- YOMIURI EDITORIAL
- Justice minister’s resignation
Forgetting his weighty responsibility, Hanashi made a joke that went too far
12:30 JST, November 12, 2022
The death penalty is the ultimate punishment. He probably did not fully appreciate the weight of a role that involves ordering executions. His joke went too far.
Justice Minister Yasuhiro Hanashi has resigned to take responsibility for his remarks.
“It’s an unspectacular job that only makes the top news at noon if I stamp a seal on a document for the death penalty in the morning,” Hanashi said of his duties as justice minister at a party hosted by a state minister for foreign affairs who belongs to the same Liberal Democratic Party faction as Hanashi, the one led by Prime Minister Fumio Kishida.
Hanashi may have been trying to get a laugh and attention when talking about his job, but it was ill-advised considering the weight of signing an execution warrant, which leads to the loss of a human life.
Sadakazu Tanigaki, who ordered 11 executions during his tenure as justice minister, is said to have kept in mind that he would only sign execution documents after he had read court documents and convinced himself that the executions were right. When signing the execution order, he held prayer beads and put his hands together in prayer.
In the past, some justice ministers have refused to sign the orders because of emotional agony. The pressure on justice ministers is immeasurable.
An increasing number of countries around the world are abolishing the death penalty. Japan, the United States and South Korea are the only countries that maintain the death penalty among the 38 members of the Organization for Economic Cooperation and Development (OECD).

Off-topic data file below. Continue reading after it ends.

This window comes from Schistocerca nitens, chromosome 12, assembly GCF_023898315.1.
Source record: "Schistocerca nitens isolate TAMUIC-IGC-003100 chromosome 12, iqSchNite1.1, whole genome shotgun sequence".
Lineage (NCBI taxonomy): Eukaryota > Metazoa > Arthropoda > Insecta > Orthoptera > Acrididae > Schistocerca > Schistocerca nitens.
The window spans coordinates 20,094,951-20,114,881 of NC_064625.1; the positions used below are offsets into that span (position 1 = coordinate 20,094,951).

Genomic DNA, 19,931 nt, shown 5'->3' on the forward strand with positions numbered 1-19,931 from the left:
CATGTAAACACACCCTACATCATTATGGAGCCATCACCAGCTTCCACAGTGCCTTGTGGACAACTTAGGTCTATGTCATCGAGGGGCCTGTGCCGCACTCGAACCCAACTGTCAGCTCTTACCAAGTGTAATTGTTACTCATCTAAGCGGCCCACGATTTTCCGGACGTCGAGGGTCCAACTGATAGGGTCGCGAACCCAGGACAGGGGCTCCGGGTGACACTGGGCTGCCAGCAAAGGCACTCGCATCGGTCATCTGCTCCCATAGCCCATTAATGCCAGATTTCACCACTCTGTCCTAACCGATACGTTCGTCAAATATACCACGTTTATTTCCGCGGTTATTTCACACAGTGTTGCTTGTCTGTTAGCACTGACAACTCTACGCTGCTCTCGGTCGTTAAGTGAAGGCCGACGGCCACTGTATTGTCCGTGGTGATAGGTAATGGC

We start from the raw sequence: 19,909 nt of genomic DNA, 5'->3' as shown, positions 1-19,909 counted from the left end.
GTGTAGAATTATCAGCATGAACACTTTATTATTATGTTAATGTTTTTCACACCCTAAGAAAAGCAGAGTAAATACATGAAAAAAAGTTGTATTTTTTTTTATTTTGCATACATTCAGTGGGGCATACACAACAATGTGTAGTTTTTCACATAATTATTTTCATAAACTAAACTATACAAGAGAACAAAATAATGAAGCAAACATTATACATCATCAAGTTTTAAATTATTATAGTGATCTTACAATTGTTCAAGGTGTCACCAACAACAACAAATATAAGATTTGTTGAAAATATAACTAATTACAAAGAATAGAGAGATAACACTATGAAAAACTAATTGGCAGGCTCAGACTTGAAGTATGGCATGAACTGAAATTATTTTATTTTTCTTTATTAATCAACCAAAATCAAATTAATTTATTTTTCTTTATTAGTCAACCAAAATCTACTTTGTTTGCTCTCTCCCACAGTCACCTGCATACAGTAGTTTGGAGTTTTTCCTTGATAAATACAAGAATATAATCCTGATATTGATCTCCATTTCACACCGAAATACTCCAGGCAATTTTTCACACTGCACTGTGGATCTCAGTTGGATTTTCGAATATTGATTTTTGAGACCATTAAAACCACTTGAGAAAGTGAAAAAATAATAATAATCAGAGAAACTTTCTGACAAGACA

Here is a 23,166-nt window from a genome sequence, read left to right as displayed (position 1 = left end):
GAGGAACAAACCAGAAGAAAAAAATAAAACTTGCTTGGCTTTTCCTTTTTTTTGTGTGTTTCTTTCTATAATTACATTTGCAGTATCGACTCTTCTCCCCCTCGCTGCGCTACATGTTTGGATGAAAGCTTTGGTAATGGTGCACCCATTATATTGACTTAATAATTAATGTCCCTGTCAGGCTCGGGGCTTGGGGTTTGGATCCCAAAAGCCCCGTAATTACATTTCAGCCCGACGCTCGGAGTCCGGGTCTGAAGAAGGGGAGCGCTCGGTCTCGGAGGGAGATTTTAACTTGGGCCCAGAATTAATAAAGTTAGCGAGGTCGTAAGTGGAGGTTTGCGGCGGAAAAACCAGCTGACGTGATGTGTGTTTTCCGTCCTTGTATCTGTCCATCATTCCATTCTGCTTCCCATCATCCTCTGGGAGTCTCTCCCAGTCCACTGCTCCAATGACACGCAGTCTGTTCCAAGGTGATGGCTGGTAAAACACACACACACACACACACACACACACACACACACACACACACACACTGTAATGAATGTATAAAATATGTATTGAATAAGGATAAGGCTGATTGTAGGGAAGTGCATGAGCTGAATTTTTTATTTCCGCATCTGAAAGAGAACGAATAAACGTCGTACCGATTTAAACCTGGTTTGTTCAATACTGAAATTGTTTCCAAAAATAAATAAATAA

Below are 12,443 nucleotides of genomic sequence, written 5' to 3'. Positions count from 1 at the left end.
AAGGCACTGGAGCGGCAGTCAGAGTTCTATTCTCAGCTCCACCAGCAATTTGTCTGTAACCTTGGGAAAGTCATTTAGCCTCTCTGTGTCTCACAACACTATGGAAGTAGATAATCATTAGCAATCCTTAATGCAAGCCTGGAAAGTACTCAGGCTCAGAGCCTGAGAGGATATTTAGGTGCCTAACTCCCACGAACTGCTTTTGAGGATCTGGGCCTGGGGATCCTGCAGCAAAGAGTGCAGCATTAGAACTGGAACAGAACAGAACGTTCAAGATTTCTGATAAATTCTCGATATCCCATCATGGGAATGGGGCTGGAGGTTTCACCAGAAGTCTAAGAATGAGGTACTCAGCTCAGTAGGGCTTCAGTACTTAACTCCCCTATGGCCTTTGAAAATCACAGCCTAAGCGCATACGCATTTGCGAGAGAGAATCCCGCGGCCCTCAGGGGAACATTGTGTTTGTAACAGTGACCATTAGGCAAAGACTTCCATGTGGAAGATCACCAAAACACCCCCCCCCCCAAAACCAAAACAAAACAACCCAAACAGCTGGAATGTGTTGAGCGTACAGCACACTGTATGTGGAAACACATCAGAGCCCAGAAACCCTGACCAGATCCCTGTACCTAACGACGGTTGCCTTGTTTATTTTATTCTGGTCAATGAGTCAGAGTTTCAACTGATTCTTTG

Japan maintains the death penalty to give consideration to the heinous nature of some crimes and the grief and anger of the victims. Japan is in a position where the system must be strictly enforced, but Hanashi’s remarks show no consideration for such a position.
While appealing for support for the state minister for foreign affairs, Hanashi also said at the party, “The Foreign Ministry and the Justice Ministry are basically far from votes and money.”
Recently, many politicians have only been concerned with which posts are most prominent and whether they can attract funds and votes. They appear to have no awareness of the important responsibilities they bear in national politics. Hanashi’s remarks seem to symbolize this “deterioration of politics.”
It is clear that the prime minister’s response to this matter was slow. On Thursday, when Hanashi’s remarks were reported, Kishida indicated that he would allow Hanashi to continue in office, but on Friday the prime minister changed his mind. It is likely that the prime minister judged that he could not fend off the opposition parties’ attempts to press him on the issue.
The prime minister was scheduled to leave Japan on Friday afternoon for a trip to Southeast Asia, but he delayed his departure. Kishida must avoid a situation in which political turmoil affects diplomacy.
The Kishida administration just last month saw the resignation of Daishiro Yamagiwa as the minister in charge of economic revitalization, after he repeatedly gave ambiguous answers regarding his relationship with the Unification Church (formally known as the Family Federation for World Peace and Unification).
The prime minister needs to take seriously his responsibility regarding his appointments. It is essential to eliminate the slack within the administration and rebuild it.
(From The Yomiuri Shimbun, Nov. 12, 2022)
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